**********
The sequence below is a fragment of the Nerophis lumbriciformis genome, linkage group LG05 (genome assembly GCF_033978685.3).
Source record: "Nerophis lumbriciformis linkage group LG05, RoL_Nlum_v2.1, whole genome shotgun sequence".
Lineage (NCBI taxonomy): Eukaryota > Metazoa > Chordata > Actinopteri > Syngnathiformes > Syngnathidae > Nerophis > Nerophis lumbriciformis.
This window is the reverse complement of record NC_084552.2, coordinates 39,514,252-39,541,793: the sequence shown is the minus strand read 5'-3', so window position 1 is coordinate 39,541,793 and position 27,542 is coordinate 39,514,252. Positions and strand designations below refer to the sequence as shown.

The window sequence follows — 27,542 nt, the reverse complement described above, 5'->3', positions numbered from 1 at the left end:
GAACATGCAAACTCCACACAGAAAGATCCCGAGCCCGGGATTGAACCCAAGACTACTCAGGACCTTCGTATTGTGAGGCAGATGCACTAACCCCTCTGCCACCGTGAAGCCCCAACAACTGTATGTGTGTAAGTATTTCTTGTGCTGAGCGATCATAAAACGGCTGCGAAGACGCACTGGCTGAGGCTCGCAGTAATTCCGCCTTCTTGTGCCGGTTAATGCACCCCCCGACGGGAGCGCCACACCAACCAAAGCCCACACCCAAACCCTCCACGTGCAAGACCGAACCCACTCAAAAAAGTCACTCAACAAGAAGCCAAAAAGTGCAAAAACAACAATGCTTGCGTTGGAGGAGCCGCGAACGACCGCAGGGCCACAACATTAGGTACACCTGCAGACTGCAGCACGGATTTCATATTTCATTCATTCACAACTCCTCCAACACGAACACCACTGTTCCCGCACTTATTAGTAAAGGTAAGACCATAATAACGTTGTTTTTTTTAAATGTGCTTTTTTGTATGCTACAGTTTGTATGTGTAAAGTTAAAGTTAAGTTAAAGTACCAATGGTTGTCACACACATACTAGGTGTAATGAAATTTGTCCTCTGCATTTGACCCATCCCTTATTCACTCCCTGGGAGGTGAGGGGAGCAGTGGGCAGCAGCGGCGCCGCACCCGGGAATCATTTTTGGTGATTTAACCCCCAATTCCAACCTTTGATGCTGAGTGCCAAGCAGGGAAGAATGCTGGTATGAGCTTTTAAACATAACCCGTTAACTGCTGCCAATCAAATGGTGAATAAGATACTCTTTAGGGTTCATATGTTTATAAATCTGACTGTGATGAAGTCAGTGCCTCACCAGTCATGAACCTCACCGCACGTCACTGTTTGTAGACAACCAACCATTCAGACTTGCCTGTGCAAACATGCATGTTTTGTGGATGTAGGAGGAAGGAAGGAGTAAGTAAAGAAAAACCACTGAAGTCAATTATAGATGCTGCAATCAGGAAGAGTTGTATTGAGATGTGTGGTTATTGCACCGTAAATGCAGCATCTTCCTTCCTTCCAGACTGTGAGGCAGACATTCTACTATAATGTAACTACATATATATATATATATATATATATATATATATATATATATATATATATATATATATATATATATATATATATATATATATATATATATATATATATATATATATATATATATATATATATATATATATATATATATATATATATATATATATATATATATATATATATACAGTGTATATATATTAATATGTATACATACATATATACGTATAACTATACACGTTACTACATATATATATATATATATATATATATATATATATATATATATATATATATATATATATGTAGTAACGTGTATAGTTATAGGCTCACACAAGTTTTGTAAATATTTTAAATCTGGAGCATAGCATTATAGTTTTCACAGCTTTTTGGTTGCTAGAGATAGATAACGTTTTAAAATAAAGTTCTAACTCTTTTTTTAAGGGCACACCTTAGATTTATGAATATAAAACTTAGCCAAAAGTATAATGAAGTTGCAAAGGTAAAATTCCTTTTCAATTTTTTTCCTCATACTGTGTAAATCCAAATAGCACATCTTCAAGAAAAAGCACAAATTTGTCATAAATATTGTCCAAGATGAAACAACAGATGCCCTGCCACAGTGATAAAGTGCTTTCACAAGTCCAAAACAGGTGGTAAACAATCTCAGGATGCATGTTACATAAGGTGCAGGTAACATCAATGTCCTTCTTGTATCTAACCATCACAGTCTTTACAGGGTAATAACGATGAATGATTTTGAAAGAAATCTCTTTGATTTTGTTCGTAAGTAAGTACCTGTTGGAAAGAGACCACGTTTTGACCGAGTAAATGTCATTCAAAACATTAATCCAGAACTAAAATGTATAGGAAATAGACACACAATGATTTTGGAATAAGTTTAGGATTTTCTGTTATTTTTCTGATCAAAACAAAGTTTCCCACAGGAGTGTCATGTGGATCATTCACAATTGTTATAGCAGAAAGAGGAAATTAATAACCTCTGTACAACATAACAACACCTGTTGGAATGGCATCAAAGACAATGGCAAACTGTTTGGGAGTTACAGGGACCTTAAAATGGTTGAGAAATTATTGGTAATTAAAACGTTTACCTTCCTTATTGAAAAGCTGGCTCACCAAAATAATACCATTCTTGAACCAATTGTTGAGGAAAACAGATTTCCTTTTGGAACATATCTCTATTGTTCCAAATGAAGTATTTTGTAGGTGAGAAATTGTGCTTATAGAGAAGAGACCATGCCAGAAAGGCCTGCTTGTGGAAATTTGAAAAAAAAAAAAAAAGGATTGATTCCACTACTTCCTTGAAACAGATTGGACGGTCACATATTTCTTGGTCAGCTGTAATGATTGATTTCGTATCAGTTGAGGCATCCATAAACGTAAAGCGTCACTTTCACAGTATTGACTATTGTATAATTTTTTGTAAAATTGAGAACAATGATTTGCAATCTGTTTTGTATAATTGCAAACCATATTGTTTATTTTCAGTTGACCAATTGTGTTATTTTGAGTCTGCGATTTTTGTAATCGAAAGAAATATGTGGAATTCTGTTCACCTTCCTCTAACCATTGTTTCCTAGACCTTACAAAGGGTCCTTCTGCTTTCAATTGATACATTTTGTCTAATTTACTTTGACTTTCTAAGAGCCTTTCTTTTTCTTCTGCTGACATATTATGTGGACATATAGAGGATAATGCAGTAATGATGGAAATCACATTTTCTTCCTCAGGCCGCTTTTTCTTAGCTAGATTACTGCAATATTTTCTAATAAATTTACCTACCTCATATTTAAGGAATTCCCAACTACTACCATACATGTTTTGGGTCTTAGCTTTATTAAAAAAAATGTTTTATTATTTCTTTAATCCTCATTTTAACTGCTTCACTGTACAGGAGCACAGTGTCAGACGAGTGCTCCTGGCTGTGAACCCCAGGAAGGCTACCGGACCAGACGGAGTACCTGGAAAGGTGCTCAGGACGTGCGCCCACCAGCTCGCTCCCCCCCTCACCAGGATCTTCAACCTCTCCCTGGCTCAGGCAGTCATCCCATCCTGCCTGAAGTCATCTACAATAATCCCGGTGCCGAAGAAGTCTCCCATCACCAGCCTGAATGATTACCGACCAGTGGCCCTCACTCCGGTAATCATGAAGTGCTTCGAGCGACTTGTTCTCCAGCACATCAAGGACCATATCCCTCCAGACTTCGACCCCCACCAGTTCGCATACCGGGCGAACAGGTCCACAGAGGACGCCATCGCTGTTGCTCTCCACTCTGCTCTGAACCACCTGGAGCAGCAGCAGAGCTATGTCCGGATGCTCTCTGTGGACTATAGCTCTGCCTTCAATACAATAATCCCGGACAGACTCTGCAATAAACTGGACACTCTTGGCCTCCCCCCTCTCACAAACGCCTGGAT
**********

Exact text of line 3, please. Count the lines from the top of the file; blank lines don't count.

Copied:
Lineage (NCBI taxonomy): Eukaryota > Metazoa > Chordata > Actinopteri > Syngnathiformes > Syngnathidae > Nerophis > Nerophis lumbriciformis.